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  • Bronx Art Space

    Bronx Art Space

    305 140th St. Bronx, NY 10451 September 18th – October 27th 2019 ARTISTS: Nelson Álvarez Imna Arroyo Leonardo Martin Blanc Luis Lopez del Castillo Julia Justo Bairo Martínez Parra Andrea Marceles Pablo Palazzo Erick Sánchez Yudit Vidal Faife

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  • Chashama Space for Artists

    Chashama Space for Artists

    266 W 37th St. New York, NY 10018 November 13th -December 9th 2019 ARTISTS: Arantxa Araujo Paco Cao Hector Canonge Gina Goico,  Claribel Jolie Pichardo Paola Martínez Naivy Pérez Yali Romagoza

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  • Chashama Space for Artists

    Chashama Space for Artists

    340 E 64th St. New York NY 10065 December 6th 2019 – January 11th 2020 Opening Reception Friday December 6th 6-9PM ARTISTS: Graciela Cassel Ismael Checo Josue Guarionex Colón  Carlos Wilfredo Encarnación Erasmo Jorge Gómez  Sandra Mack-Valencia Camila López Delilah Montoya Yani Monzón Catalina Santamaría…

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  • Lehman College Art Gallery

    Lehman College Art Gallery

    250 Bedford Park Blvd. W, New York, NY 10468 October 19th 2019 – January 25th 2020 ARTISTS: Felix Berroa Rosee Camafreita Antonio Martorell Cardona Williams Carmona Pablo Caviedes Dionis Figueroa Dolores Furtado Iliana Emilia Garcia Armando Guiller Ivelisse Jiménez  Nayda Collazo Llorens Ana Rosa Marrero…

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  • Longwood Art Gallery @Hostos

    Longwood Art Gallery @Hostos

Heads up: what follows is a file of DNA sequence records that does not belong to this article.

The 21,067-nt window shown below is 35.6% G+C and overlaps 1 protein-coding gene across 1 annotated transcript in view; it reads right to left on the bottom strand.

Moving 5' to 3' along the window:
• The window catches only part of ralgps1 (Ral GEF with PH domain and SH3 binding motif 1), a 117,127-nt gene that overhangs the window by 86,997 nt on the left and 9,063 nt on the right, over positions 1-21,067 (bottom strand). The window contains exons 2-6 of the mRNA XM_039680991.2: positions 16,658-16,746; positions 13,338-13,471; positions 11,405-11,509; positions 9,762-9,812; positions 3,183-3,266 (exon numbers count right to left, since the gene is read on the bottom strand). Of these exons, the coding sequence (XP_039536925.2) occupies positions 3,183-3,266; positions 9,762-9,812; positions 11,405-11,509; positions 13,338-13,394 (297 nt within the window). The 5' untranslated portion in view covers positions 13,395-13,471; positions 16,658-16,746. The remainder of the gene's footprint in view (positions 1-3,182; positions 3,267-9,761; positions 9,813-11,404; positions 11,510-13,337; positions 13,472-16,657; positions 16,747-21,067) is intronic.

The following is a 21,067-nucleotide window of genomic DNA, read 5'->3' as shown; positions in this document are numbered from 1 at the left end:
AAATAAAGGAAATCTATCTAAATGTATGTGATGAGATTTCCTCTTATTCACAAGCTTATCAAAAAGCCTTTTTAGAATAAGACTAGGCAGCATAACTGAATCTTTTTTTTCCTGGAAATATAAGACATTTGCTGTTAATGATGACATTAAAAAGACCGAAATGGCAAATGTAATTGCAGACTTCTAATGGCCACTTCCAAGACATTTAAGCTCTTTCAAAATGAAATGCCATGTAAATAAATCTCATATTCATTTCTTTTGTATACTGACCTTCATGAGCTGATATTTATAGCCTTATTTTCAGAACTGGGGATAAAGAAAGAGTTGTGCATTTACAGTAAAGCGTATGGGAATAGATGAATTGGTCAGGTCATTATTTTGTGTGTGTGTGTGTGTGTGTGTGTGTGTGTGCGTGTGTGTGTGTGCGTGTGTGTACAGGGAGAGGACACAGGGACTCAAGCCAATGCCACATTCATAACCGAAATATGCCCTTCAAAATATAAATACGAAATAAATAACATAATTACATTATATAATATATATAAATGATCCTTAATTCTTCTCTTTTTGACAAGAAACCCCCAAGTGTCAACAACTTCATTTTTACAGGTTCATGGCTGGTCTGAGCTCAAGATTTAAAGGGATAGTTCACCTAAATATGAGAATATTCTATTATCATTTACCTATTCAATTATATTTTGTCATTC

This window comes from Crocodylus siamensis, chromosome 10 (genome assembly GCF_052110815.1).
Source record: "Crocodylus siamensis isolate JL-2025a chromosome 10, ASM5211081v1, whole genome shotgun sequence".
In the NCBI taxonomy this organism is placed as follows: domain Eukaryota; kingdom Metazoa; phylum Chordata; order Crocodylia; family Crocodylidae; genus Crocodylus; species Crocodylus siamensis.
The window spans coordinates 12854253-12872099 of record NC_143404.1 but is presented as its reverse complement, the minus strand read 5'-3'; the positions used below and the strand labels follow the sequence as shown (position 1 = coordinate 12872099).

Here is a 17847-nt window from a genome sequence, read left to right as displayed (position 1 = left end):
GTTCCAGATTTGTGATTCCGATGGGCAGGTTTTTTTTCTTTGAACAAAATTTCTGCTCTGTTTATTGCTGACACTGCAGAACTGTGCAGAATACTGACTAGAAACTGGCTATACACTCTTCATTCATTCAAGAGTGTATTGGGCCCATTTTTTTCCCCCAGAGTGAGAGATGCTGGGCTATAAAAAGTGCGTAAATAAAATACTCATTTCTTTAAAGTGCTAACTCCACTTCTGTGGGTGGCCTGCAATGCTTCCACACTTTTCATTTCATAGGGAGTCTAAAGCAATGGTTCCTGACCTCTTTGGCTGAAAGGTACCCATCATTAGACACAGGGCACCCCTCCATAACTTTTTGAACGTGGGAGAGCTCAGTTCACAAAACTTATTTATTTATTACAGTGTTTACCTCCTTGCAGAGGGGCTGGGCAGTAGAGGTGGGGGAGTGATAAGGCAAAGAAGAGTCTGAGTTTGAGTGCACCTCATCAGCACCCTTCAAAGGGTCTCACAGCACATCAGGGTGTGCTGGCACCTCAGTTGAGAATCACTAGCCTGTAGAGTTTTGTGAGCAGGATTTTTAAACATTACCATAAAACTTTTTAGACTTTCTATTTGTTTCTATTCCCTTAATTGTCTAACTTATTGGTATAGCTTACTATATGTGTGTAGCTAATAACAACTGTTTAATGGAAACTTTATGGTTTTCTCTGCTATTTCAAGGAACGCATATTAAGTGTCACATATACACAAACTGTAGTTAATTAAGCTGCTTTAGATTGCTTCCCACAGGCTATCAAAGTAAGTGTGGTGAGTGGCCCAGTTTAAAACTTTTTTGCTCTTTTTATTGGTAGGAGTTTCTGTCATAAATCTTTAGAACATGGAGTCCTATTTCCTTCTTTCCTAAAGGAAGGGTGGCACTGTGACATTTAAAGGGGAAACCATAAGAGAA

450 Grand Concourse, Rm C-190, Bronx, NY 10451 October 2nd – December 11th 2019 ARTISTS: Dió-genes Abreu Aviva Aleph Valente Arana María Bouquet Monica S Camin Hubert Caño Ángel Delgado Alexis Duque Borinquen Gallo Sandra Monterroso Miguel Trelles

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  • Queens College Art Center

    Queens College Art Center

    65-30 Kissena Blvd. Flushing, NY 11367 September 19th – November 5th 2019 ARTISTS: Francheska Alcántara Blanka Amezkua Diego Anaya  Diógenes  Ballester Marcos Dimas Humberto Figueroa Juan Manuel Espinoza Ysla Gustavo Alfredo Larsen René Maynez Franck de las Mercedes Naivy Pérez Rafael Rodríguez

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  • Taller Boricua Galleries

    Taller Boricua Galleries

    1680 Lexington Ave. New York, NY 10029  November 8th 2019 – January 7th 2020 ARTISTS: Sandra Ayala Rodríguez Calero Hector Canonge Ángel L. Cora  Frank Guiller Yadira Hernández-Picó Tamara Kostianovsky Carmen Lizardo Ciro Quintana Iris Viviana Pérez Laura M. Rodríguez